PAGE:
Digital art pieces can be great for inspiration when you’re stuck and trying to work through a problem. Notwithstanding, they’re also excellent at burning through a few hours at work because they are undeniably a wonderful distraction. In this post I’ve collected a few places that I like and dislike, so go for inspiration, and comments welcome. Digital art design inspiration is all around us:
Artist Maria A. Aristidou creates watercolor style drawings using coffee as her medium. Her work depicts logos, brands, television characters, and other pop culture icons, reminding us the medium doesn’t matter. Remember when they did the Madonna in feces in the Brooklyn museum? Hrm, maybe the medium does matter.
Beautifully 3d-printed space chairs. If I’m being honest, I find these disgusting and hideous, objects that have so many hole remind me of sponges filled with bacteria and all sorts of sea creatures. If you want me to cringe, then please decorate your office with these. My feelings aside, the value here is in approaching our physical space from a viewpoint that no longer has to consider the same manufacturing technicalities, we can now create and build in a digital landscape and transform that to life. This alien piece, reminiscent of various stages in Mass Effect 3, is the beginning of us creating objects with lattices that wouldn’t have been practical or realistic before. Eww, sponges.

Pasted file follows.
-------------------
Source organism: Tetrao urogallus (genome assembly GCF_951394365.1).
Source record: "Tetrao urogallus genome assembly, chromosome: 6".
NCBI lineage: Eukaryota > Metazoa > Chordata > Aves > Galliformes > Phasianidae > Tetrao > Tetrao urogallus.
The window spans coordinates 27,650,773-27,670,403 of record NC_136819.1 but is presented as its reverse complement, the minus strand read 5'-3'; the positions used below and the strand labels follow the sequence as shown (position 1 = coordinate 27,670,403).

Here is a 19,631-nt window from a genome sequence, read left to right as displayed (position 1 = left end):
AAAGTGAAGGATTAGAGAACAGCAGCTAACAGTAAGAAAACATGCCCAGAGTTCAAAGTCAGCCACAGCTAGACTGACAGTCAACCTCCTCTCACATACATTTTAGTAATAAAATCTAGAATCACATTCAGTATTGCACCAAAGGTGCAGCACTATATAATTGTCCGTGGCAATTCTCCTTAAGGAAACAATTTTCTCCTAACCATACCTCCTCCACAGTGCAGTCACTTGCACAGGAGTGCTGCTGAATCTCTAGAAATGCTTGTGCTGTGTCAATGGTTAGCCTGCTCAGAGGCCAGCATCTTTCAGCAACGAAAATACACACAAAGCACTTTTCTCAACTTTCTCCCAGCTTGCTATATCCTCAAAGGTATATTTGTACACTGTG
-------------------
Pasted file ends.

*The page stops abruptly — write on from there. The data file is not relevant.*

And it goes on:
A gorgeous website with splashes of light reminiscent of Tron, Malevich, and Miró. Excellent use of negative space and interaction design. This work feels classical and modern at once. While it’s simply a light show, not much interaction is had, it’s a great vision of where we can take our digital experiences.
A sophisticated use of transitions and animation, taking a sculptural approach to represent illustrations of animals, each blending into the next. These guys use a very smart transition effect to tell their story.
An ad for the new “Coors Altitude.” Its worth a walkthrough without the music, but seems to make a better art project than an ad. A bored man chases a woman through a building of all white until he reaches her at the top, where the world is just a dance party. Conceptually, it’s a pretty good piece, but in execution this work feels awkward, cold, empty,and insecure. No one in the scene is happy or satisfied, instead they’re simply forced to repeat their action in a dizzy monotone, bored. I don’t see how any of these emotions are positive for a brand association.